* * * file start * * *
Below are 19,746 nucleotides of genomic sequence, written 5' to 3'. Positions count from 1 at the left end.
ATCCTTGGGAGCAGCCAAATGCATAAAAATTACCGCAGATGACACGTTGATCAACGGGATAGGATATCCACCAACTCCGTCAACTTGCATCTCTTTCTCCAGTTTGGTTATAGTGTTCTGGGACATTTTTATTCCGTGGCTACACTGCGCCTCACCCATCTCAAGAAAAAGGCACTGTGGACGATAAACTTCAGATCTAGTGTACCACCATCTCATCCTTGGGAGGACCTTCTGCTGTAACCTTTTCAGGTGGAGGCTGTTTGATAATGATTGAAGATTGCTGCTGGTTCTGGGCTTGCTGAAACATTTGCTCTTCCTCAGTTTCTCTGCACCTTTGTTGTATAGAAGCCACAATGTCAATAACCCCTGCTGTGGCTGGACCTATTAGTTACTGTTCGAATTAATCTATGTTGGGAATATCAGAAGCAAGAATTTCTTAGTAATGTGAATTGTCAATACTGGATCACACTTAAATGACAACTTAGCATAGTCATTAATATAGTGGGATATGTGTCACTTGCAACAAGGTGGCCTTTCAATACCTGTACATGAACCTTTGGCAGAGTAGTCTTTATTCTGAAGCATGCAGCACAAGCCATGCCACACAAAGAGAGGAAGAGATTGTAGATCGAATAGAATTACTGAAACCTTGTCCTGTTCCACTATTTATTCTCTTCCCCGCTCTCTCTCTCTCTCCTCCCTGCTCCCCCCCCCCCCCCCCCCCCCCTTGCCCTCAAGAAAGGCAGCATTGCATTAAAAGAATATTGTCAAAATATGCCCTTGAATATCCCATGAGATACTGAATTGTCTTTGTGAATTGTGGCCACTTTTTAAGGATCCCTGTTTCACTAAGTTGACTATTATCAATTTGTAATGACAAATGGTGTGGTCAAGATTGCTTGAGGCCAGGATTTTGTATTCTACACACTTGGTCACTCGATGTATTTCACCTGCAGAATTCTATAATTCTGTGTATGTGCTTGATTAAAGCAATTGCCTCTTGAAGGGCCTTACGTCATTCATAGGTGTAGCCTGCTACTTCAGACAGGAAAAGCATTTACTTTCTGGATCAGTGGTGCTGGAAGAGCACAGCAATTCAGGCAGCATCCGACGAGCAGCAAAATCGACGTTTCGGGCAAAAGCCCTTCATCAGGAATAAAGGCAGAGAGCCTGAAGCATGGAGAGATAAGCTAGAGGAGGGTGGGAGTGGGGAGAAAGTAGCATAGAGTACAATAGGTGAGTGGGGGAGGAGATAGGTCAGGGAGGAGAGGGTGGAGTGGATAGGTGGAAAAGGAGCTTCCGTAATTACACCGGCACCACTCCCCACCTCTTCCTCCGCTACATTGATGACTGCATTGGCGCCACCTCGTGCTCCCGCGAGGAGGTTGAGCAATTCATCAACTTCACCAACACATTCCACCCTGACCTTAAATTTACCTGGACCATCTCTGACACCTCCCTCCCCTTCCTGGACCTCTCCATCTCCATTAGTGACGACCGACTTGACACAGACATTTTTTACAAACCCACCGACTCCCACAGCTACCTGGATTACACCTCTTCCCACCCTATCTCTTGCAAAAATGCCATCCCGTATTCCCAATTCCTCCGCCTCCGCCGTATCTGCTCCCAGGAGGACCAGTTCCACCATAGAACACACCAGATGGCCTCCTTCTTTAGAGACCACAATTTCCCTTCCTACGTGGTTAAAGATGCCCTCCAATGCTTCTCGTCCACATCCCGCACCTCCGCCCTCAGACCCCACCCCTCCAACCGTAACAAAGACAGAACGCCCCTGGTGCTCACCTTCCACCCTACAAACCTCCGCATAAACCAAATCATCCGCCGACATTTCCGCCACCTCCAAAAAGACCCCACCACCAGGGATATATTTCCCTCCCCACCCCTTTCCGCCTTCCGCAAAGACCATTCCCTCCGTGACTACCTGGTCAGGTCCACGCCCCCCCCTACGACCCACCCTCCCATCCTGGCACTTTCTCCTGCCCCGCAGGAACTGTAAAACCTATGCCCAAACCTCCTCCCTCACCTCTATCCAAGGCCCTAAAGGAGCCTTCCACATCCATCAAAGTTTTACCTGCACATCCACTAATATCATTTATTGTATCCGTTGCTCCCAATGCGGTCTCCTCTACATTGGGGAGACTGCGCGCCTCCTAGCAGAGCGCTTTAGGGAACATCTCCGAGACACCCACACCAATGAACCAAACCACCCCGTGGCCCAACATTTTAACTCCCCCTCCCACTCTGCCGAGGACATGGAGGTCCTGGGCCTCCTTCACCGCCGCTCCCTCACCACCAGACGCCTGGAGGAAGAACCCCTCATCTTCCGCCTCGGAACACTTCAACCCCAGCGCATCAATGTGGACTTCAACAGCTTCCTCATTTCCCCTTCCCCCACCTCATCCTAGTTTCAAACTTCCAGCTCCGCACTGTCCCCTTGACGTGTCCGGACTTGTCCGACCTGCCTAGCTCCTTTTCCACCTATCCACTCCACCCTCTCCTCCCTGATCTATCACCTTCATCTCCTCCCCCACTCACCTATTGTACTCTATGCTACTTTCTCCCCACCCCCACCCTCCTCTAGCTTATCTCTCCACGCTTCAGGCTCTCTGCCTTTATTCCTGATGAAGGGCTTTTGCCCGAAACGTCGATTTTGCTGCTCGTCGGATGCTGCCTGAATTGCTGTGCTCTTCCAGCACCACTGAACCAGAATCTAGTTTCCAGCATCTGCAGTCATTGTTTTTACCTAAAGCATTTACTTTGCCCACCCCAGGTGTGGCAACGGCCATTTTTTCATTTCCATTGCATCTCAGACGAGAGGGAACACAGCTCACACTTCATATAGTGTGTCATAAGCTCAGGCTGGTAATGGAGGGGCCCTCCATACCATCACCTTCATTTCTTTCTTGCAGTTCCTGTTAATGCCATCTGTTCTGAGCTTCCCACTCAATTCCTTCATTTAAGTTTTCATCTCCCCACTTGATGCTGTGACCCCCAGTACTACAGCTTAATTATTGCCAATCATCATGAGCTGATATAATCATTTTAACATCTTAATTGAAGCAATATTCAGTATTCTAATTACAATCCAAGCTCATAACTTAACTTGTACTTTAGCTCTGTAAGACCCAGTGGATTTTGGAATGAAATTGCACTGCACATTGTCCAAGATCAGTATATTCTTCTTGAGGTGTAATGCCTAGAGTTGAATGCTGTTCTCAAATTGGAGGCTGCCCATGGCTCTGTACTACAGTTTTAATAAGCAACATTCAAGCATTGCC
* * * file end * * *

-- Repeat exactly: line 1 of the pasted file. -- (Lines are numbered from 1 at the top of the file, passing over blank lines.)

Below are 19,746 nucleotides of genomic sequence, written 5' to 3'. Positions count from 1 at the left end.